Curing Lights

Today’s clinician needs an effective and reliable curing light to match the rise in resin composites and light-curable materials. Since the release of quartz-tungsten-halogen (QTH) curing lights in the 1970s,1 the light-emitting diode (LED) has taken center stage.

When selecting a curing light, clinicians have multiple variables to consider, such as power density, wavelength, timing of the device, the power source used, etc. To ensure the highest quality and durability of composite resin restorations, clinicians need to understand how light-curing affects different materials from resin adhesives and resin-based composites to resin cements and other light-activated materials.

It is important to evaluate curing lights on their energy output. In contrast to QTH curing lights, LEDs were developed to be highly efficient transmitters of wavelength. They have high light output, and the bulbs offer a stable source of light for a longer duration of time. LEDs contain two semiconductor crystals, each of which produce different energies, yielding wavelengths2-4 that emit in the blue region of the visible spectrum (no filter necessary).2,4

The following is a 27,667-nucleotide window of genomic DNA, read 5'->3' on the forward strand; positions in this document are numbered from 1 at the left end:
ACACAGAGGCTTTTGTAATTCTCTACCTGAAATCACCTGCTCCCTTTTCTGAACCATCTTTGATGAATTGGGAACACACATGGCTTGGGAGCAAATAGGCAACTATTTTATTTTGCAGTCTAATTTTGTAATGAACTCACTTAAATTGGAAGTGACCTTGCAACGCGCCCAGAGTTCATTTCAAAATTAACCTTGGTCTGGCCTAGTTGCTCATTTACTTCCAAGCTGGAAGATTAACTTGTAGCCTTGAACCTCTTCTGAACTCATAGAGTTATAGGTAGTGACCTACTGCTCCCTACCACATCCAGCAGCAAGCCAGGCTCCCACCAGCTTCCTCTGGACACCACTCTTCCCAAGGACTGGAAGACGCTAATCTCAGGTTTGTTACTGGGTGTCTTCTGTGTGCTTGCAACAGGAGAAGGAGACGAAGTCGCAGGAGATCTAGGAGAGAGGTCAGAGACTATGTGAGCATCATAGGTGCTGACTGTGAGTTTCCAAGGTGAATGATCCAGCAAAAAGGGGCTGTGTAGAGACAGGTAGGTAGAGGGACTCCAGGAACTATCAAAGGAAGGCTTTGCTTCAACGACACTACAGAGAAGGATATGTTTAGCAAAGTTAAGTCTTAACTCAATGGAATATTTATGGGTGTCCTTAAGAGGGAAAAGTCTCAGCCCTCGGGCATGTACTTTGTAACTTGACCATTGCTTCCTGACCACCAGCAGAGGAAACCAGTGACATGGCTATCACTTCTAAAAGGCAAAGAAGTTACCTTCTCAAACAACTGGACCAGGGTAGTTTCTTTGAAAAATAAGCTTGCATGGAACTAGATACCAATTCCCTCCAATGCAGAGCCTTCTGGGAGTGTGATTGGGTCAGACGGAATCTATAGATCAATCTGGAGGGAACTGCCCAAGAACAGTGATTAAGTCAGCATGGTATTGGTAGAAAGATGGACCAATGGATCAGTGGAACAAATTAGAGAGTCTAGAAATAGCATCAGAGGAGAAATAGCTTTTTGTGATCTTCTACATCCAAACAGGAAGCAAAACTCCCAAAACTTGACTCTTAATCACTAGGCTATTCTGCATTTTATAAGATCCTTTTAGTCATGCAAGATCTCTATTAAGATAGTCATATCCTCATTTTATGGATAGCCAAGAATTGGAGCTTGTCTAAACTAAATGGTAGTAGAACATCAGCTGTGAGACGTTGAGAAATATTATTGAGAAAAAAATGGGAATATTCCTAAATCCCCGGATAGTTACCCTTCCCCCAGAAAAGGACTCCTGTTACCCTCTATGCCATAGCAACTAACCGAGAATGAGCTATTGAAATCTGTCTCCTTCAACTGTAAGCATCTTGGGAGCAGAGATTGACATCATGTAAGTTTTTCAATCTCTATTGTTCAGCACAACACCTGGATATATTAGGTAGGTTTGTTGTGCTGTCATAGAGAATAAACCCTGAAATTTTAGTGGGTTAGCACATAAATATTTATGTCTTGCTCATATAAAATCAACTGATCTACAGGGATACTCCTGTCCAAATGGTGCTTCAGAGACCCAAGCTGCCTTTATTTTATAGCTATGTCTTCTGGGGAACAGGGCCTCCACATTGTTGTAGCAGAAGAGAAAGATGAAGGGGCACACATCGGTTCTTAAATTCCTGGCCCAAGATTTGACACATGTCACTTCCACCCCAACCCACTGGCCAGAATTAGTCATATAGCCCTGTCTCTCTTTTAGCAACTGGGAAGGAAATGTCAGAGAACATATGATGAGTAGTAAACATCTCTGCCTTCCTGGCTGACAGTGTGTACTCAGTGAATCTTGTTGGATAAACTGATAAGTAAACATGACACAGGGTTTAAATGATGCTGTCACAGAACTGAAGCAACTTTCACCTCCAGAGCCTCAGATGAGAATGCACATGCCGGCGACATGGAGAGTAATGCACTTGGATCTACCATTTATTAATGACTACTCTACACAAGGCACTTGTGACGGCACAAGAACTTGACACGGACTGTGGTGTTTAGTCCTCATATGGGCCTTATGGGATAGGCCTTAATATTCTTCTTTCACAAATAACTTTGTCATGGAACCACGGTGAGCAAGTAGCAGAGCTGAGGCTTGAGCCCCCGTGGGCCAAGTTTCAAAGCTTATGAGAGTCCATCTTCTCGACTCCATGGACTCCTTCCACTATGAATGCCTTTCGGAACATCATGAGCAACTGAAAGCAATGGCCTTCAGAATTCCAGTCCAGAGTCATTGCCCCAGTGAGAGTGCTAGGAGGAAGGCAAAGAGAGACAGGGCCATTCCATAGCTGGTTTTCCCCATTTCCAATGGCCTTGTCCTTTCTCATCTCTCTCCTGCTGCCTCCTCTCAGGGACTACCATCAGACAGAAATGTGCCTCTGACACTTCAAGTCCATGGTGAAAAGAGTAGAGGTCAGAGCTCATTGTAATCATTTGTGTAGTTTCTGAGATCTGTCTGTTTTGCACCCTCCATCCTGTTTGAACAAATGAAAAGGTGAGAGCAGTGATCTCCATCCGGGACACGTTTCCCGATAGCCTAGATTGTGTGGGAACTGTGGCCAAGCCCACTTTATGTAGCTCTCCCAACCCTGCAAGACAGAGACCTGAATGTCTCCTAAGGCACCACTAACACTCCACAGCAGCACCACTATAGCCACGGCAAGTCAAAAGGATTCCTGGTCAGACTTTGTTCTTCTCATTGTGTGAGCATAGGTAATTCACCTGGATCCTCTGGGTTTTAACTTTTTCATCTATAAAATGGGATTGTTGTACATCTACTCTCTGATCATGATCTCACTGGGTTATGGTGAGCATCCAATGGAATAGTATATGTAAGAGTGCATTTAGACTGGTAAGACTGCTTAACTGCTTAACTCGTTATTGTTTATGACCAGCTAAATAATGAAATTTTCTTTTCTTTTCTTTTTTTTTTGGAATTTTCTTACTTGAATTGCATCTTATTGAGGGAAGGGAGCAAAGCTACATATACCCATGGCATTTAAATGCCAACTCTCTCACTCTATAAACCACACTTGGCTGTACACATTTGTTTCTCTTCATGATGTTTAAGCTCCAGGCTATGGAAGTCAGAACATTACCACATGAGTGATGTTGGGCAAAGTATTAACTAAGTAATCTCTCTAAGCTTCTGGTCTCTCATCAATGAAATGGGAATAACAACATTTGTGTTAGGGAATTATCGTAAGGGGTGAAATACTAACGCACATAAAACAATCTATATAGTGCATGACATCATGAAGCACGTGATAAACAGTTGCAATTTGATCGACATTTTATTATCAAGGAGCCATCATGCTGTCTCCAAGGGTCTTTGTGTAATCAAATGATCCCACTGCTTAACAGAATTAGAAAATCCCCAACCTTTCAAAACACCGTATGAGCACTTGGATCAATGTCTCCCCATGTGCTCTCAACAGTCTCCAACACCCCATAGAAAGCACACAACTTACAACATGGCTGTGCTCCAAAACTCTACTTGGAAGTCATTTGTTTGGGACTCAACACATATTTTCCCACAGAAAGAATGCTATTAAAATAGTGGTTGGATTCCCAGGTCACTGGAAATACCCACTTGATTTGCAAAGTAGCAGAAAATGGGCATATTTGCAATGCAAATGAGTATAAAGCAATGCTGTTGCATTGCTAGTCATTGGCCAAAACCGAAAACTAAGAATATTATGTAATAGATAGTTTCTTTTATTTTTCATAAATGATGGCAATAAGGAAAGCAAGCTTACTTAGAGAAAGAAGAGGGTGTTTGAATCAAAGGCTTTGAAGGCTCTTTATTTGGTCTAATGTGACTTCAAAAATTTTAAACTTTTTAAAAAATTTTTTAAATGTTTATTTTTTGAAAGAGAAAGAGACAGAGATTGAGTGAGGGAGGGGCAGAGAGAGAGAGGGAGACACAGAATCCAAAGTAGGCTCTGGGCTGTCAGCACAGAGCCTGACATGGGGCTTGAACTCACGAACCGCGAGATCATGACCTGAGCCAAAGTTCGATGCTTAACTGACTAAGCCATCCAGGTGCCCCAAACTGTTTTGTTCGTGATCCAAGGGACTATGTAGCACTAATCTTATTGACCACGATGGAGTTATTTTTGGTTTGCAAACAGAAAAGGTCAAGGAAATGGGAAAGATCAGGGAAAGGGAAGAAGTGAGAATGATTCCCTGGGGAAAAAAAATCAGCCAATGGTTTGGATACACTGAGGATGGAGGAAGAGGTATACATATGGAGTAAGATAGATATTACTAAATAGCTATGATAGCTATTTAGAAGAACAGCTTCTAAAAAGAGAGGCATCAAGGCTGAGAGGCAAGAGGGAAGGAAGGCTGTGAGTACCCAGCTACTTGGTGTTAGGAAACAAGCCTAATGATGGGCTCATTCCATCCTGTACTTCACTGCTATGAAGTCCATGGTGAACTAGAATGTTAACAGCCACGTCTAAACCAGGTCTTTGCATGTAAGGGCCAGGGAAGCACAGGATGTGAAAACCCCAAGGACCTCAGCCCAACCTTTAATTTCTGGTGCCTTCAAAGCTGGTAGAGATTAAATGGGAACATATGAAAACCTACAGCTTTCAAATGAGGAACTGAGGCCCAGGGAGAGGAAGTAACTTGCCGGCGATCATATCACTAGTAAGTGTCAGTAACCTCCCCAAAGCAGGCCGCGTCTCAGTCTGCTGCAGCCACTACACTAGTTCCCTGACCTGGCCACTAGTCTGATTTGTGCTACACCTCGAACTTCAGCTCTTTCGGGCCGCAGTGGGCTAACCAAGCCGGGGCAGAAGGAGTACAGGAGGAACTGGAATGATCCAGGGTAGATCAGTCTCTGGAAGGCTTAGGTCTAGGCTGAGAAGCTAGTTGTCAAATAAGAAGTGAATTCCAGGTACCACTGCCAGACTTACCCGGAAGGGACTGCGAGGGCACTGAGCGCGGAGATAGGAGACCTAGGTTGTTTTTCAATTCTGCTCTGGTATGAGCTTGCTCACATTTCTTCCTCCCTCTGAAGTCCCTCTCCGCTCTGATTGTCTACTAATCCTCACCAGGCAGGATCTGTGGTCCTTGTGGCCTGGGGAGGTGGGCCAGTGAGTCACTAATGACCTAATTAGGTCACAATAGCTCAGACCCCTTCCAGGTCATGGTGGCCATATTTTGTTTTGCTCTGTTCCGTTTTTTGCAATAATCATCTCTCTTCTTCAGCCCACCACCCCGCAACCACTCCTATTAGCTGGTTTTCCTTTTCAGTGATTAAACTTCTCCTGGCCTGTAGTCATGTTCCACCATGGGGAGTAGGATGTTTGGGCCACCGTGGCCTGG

Considering the landscape of composite materials, there is an increasing need for clinicians to understand proper radiation exposure in the form of exposure time, light output, and energy absorption by the composite. The composite resins on the market are also infused with a variety of photoinitiators to propagate polymerization. As various initiators are used in composites, the operator must make sure that the curing light effectively activates the initiators contained in the composite. Polywave LED curing lights should be preferred over single-peak lights. Knowing that you are using a broad-spectrum light gives the user peace of mind.

While the first generation of LEDs had low output and poor curing performance compared to QTH units, today’s LED lights have a broader spectrum and a higher-powered light source so they can effectively activate more photoinitiators, and polymerize a wider array of composites.5